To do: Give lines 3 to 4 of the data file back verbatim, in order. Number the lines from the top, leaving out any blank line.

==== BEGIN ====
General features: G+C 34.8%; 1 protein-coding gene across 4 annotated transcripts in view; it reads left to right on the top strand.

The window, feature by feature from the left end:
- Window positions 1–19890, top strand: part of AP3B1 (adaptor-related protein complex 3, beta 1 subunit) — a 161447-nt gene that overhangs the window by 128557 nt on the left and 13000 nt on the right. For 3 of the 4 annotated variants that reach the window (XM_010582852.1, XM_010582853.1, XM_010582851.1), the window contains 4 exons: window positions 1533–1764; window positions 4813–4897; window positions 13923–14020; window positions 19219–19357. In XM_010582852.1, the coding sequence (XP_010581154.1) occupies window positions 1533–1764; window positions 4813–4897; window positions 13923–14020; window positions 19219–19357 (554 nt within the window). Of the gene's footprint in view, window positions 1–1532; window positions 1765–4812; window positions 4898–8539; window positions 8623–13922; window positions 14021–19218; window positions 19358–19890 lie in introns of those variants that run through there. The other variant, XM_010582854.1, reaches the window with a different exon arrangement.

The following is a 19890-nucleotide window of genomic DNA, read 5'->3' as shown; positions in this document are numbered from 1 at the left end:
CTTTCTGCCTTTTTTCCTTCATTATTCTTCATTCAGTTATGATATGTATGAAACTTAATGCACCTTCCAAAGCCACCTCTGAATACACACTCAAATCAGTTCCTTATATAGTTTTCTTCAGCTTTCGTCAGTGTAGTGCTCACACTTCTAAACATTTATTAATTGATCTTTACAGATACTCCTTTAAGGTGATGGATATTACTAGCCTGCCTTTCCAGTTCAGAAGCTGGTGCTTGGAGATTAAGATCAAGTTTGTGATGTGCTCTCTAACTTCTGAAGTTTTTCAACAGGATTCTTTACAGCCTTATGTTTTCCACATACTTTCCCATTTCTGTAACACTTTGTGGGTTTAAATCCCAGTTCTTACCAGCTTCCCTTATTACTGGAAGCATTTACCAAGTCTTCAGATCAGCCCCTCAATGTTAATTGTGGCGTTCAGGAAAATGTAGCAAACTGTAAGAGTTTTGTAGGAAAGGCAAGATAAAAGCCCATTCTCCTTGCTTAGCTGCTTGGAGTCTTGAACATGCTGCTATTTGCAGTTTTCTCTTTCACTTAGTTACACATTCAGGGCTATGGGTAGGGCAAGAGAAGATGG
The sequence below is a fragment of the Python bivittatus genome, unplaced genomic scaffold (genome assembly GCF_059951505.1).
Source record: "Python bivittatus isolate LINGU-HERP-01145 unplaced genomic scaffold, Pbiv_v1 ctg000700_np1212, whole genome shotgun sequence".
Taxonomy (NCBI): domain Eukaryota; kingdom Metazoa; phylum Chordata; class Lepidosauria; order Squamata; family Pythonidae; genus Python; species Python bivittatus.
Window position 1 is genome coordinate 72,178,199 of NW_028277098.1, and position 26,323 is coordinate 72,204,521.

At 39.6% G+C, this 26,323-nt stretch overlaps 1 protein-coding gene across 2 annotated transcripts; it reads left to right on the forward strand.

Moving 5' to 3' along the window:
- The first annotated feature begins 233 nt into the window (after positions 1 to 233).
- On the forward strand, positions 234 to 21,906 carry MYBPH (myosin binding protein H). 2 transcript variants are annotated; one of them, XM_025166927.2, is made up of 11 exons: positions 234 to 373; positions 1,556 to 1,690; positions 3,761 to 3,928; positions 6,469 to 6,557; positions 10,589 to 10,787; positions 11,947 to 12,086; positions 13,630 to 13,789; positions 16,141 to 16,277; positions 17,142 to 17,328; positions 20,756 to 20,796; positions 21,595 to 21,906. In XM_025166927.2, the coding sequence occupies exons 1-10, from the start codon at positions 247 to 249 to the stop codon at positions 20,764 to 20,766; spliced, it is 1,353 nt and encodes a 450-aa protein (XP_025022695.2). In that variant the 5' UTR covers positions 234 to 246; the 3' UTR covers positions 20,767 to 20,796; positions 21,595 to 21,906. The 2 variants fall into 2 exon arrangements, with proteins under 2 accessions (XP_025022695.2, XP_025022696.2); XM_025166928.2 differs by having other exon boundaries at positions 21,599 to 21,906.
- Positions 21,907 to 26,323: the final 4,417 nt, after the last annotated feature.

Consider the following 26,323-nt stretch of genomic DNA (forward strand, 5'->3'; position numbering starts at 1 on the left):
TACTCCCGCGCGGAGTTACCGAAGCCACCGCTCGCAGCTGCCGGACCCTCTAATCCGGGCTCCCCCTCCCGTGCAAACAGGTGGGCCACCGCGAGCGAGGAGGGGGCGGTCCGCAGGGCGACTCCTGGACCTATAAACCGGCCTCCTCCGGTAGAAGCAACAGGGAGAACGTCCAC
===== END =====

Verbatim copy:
- Window positions 1–19890, top strand: part of AP3B1 (adaptor-related protein complex 3, beta 1 subunit) — a 161447-nt gene that overhangs the window by 128557 nt on the left and 13000 nt on the right. For 3 of the 4 annotated variants that reach the window (XM_010582852.1, XM_010582853.1, XM_010582851.1), the window contains 4 exons: window positions 1533–1764; window positions 4813–4897; window positions 13923–14020; window positions 19219–19357. In XM_010582852.1, the coding sequence (XP_010581154.1) occupies window positions 1533–1764; window positions 4813–4897; window positions 13923–14020; window positions 19219–19357 (554 nt within the window). Of the gene's footprint in view, window positions 1–1532; window positions 1765–4812; window positions 4898–8539; window positions 8623–13922; window positions 14021–19218; window positions 19358–19890 lie in introns of those variants that run through there. The other variant, XM_010582854.1, reaches the window with a different exon arrangement.

The following is a 19890-nucleotide window of genomic DNA, read 5'->3' as shown; positions in this document are numbered from 1 at the left end: